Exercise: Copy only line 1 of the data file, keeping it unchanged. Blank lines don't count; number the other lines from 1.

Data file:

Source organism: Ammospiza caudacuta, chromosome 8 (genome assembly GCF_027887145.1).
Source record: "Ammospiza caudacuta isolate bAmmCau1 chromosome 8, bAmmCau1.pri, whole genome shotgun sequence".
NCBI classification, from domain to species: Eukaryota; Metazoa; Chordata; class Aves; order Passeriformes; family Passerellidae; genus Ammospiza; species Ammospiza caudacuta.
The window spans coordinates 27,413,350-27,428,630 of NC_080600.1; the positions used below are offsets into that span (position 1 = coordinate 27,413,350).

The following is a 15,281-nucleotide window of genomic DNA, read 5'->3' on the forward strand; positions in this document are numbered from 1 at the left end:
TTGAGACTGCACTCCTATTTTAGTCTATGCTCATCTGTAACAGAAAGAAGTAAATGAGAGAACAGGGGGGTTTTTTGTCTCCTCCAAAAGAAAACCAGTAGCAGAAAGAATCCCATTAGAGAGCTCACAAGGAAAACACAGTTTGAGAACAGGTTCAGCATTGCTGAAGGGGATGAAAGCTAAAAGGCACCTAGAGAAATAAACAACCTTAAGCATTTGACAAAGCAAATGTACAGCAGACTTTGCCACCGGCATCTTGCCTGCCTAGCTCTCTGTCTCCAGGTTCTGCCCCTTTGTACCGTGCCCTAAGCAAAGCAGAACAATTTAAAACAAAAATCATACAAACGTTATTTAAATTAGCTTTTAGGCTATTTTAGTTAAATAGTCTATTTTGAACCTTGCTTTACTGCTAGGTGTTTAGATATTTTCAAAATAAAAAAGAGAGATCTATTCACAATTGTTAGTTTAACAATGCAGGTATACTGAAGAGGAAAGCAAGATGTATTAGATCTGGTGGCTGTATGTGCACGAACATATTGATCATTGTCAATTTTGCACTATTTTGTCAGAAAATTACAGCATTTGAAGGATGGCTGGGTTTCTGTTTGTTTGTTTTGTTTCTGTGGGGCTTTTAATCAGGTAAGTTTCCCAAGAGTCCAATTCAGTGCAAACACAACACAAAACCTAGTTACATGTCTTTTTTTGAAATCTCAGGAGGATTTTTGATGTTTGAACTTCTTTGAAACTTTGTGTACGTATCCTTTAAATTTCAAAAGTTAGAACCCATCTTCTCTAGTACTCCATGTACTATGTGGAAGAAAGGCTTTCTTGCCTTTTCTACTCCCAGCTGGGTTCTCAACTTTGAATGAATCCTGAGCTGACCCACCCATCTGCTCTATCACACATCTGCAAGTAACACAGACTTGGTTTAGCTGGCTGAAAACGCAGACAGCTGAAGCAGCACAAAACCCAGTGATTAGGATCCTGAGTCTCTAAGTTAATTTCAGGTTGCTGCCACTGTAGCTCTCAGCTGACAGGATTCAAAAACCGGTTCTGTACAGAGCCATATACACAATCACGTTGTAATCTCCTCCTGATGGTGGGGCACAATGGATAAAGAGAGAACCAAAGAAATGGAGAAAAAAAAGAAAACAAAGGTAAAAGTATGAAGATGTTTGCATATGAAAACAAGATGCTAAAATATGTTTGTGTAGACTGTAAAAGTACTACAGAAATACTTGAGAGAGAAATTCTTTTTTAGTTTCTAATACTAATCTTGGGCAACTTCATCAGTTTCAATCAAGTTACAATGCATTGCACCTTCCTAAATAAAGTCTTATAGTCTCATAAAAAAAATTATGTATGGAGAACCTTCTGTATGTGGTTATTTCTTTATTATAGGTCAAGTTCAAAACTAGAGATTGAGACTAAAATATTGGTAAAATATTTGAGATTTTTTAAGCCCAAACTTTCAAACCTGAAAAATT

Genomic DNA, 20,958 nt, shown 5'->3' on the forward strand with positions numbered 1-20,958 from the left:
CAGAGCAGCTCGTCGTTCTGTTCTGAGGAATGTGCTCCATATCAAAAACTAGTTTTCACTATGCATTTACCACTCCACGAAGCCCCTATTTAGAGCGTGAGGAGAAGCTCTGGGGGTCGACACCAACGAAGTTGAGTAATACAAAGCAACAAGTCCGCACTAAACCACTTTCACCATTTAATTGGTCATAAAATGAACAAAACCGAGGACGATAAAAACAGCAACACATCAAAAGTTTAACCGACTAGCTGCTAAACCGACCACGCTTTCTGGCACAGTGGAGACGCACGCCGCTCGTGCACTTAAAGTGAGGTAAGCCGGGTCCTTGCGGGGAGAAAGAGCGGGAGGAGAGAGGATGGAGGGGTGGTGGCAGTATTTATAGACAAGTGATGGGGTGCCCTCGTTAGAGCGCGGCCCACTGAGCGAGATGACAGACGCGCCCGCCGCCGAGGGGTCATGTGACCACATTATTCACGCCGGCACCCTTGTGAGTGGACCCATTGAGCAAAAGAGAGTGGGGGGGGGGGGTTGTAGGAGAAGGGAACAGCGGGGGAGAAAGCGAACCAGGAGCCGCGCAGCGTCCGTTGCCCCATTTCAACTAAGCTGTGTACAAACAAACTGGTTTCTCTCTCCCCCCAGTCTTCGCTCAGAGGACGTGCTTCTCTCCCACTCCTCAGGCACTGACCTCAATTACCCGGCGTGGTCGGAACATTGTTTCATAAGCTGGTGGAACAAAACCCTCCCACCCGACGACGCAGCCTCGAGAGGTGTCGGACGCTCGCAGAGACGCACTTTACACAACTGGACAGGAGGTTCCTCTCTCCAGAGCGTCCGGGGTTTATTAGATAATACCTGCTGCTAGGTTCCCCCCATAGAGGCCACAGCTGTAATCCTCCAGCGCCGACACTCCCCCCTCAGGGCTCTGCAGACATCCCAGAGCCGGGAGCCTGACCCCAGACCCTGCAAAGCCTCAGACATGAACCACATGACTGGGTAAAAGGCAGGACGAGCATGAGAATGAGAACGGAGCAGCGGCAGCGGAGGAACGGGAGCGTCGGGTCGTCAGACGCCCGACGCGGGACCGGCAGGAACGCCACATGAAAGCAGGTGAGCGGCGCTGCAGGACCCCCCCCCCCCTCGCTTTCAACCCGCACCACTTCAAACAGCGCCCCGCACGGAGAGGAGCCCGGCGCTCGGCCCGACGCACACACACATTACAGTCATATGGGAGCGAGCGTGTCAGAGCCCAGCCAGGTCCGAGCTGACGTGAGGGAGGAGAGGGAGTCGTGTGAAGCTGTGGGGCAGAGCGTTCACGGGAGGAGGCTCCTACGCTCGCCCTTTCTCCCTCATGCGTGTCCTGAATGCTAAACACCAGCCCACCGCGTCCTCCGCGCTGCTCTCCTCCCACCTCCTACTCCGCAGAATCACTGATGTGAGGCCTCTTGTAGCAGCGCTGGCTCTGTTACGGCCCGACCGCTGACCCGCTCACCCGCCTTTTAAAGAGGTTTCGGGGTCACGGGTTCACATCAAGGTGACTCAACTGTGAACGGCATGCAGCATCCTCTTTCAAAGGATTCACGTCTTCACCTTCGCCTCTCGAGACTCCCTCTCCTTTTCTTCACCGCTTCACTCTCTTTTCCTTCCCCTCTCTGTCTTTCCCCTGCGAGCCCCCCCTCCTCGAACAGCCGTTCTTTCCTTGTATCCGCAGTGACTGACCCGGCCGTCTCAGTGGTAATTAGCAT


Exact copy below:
Source organism: Ammospiza caudacuta, chromosome 8 (genome assembly GCF_027887145.1).